Lyndon B. Johnson

Interpretive Guide

brochure Lyndon B. Johnson - Interpretive Guide

Interpretive Guide of Lyndon B. Johnson State Park and Historic Site (SP&HS) in Texas. Published by Texas Parks & Wildlife.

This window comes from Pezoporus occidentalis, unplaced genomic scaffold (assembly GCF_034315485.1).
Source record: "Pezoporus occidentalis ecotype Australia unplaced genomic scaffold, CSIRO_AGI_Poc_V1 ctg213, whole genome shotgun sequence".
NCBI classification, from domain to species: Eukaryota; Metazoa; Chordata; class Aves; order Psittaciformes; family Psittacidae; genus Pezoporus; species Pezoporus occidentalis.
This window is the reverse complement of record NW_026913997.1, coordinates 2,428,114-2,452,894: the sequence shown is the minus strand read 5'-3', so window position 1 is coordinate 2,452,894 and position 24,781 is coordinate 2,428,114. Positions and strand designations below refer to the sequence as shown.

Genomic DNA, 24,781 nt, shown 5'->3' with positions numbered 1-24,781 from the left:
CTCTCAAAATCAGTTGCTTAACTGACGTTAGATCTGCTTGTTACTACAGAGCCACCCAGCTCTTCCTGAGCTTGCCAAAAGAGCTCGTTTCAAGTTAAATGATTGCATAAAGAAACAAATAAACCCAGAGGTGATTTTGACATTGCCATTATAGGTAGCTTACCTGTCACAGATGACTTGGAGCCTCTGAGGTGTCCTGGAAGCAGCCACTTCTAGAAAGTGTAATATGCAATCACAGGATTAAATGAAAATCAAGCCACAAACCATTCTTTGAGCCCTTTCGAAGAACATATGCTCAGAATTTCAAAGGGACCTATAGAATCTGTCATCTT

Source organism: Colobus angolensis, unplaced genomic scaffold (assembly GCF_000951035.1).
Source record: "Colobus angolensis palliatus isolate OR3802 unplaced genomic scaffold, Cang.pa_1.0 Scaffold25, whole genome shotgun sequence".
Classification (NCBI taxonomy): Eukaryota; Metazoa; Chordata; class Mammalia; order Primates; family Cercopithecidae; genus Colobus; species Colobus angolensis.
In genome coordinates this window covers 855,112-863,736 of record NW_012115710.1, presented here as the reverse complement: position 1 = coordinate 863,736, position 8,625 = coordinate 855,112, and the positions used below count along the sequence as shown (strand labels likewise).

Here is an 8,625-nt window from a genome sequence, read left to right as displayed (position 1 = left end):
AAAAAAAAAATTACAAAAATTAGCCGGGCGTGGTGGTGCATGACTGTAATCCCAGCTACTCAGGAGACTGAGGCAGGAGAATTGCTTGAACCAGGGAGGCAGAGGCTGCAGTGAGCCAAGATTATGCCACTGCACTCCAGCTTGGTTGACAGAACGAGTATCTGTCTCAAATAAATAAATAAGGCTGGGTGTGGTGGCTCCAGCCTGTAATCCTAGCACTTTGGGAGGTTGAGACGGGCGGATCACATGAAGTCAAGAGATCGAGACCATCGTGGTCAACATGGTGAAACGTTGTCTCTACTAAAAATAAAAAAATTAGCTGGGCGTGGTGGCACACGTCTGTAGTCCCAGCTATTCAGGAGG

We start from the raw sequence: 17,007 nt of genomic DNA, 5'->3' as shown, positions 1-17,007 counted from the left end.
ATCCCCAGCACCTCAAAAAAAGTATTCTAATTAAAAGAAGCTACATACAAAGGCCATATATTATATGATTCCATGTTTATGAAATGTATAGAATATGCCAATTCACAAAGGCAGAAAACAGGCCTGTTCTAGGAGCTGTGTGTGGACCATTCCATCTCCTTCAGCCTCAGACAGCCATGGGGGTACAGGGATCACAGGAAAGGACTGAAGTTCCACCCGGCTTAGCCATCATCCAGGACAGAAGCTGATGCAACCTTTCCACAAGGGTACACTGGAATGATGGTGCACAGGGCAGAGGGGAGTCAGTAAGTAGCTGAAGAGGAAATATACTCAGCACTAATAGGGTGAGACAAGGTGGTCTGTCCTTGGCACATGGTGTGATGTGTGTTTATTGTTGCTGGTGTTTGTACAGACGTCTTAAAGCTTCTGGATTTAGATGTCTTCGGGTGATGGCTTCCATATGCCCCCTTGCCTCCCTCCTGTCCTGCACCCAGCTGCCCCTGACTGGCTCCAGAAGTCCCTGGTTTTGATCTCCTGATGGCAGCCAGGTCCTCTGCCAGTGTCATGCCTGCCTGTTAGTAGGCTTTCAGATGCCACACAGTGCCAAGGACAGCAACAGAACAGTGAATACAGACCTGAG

THE RIVER THAT RUNS THROUGH IT INTERPRETIVE GUIDE LYNDON’S LEGACY Lyndon B. Johnson State Park and Historic Site honors a Texan who achieved the nation’s highest office. President Lyndon B. Johnson was born across the river from here on the LBJ Ranch and retired there after leaving the White House. To honor him and his Hill Country heritage, some of his friends raised money to purchase land directly across the Pedernales River from the LBJ Ranch. They donated that land to the Texas Parks and Wildlife Department in 1965. It was LBJ’s vision to have a place where people could enjoy and appreciate the land that shaped him. You can steward his legacy by: • Preserve the integrity of the historic buildings by using them with respect. • Hike only on designated trails and stay out of wildflower fields. • Leave no trace. Keep your parks clean by picking up your trash. • Get involved by volunteering at the park. Lyndon B. Johnson State Park and Historic Site 199 Park Road 52, Stonewall, TX 78671 (830) 644-2252 The Pedernales River has anchored life for thousands of years. Prehistoric people relied on it to provide water, food, tools, and sometimes shelter in rock overhangs. Archeological sites tell us that Native Americans moved seasonally through the area, following the food and resources they needed. Their part of the story is thousands of years longer than the European settlers who named the river. The Spanish named it Pedernales (pronounced peder-nah-les), meaning flint, for the river rocks. German immigrants moved into the area in the mid1800s, establishing homes near the dependable river. LYNDON B. JOHNSON STATE PARK AND HISTORIC SITE LYNDON B. JOHNSON STATE PARK AND HISTORIC SITE CAPTURES THE ESSENCE OF THE TEXAS HILL COUNTRY. THE 36TH PRESIDENT WANTED TO PRESERVE TEXAS ICONS, BRING HIS CHILDHOOD TO LIFE, AND PROVIDE A PLACE IN HIS HOMETOWN FOR RECREATION. VISIT WITH AMERICAN BISON OR TEXAS LONGHORNS, WALK ON TRAILS THROUGH WILDFLOWER FIELDS, CAST A LINE, PICNIC, AND STEP BACK IN TIME ON A GERMAN FARMSTEAD. THIS PARK IS YOUR PERFECT DAY TRIP DESTINATION! © 2021 TPWD. PWD BR P4507-024 (7/21) TPWD receives funds from the USFWS. TPWD prohibits discrimination on the basis of race, color, religion, national origin, disability, age, and gender, pursuant to state and federal law. To request an accommodation or obtain information in an alternative format, please contact TPWD on a Text Telephone (TTY) at (512) 389-8915 or by Relay Texas at 7-1-1 or (800) 735-2989 or by email at If you believe you have been discriminated against by TPWD, please contact TPWD, 4200 Smith School Road, Austin, TX 78744, or the U.S. Fish and Wildlife Service, Office for Diversity and Workforce Management, 5275 Leesburg Pike, Falls Church, VA 22041. Today, the river is a recreation destination throughout Central Texas, though river access is limited inside the park. It also provides drinking water, flowing into Lake Travis, a reservoir for the Austin area. Its value to humans, plants, and animals hasn’t changed in centuries. Red-eared slider L Y N D O N B . J O H N S O N S T A T E P A R K A N D H I S T O R I C S I T E TEXAS LEGENDS 10 children. They also built the smokehouse and tank house. The Sauers farmed and raised cattle and sheep. B The Sauers sold their farm to Hermann Beckmann in 1900, who was buying the land for his two sons, Otto and Emil. He paid $4,450 for 400 acres—about $11 per acre! The sons lived and raised cotton on the farm to repay their father. oth the American bison and Texas longhorn represent distinct parts of Texas history, and together they tell a story of perseverance and conservation. Bison, also called buffalo, once roamed the Great Plains with their range extending into Texas. Native American groups like the Comanche relied on the bison for food and supplies. In turn, the vast plains relied on the bison’s nomadic grazing to renew the grassland. Texas longhorns started out as feral cattle abandoned by the Spanish in the 1600s. Without management or attention for 200 years, they grew into a hardy, droughttolerant breed. When European settlers started to move into Texas in the early 1800s, their cattle mingled with the cows that the Spanish had left behind. The result were Texas longhorns, with their namesake head gear. Here at LBJ State Park and Historic Site, we provide a home for American bison and part of the Texas State Longhorn herd. We care for these animals because they provide us a tangible link to our past. You can see these magnificent beasts in fenced fields here and at several other state parks. FARM LIFE When you visit the Sauer-Beckmann Farm, you are stepping into a world that a young Lyndon B. Johnson would have experienced. Ten-year-old Lyndon would have seen the same activities you might see today: canning, caring for farm animals, cooking, cleaning, gardening, blacksmithing, and knitting. Park rangers wearing historical clothing do the chores that would have been done by the Beckmanns—the Johnson’s German neighbors—in 1918. The Beckmann family didn’t start this farm—the Sauer family did. Johan Friedrich Sauer and his wife Christine Strackbein immigrated from Germany as children, grew up in Fredericksburg, and moved here with their four children in 1869. They built a log and rock cabin for the family. As their family grew, they added rooms to the original structure. By 1885, they completed a two-story stone dormitory for their Emil married Emma Mayer in 1907 and they set up house on the farm. 1915 was a banner year for them because cotton prices went from 9 to 20 cents a pound in one month! With their cotton money, Emil and Emma bought out Otto’s share in the farm and began making many of the improvements you can see at the farm today. They built a new barn, added a frame room onto the two-story stone structure, and built the Victorian house connected to the older structure by a large durchgang, or hallway. The family sold pieces of the land over the years, including four acres to President Lyndon B. Johnson in 1951. Texas Parks and Wildlife acquired it in 1966 and restored the farm to its World War I-era prosperity—so you experience a German farm like LBJ did when he was a boy. BEAUTIFUL BLOOMS You can see one of the Johnson family’s well-known contributions to nature every spring. The First Lady, Lady Bird Johnson, was passionate about native plants and flowers. The highways of Texas that turn blue and red with blooms each spring are one of the things she’s remembered for. We have wildflowers here, too, through the spring and early summer. They serve as homes and cover for wildlife, food sources for pollinators, and are an important part of the area’s economy. Indian Blanket This flower blankets the field later in the wildflower season, making for a stunning red-yellow sea of blossoms. American bison Horsemint Look for this bloom in the late spring or early summer and take a whiff—it has a strong lemony scent. Pink Evening Primrose You’ll need to get here early to see this flower bloom, since its flowers open in the evening. Winecup You can tell how this flower got its name! Bees and butterflies flock to the nectar of these blooms.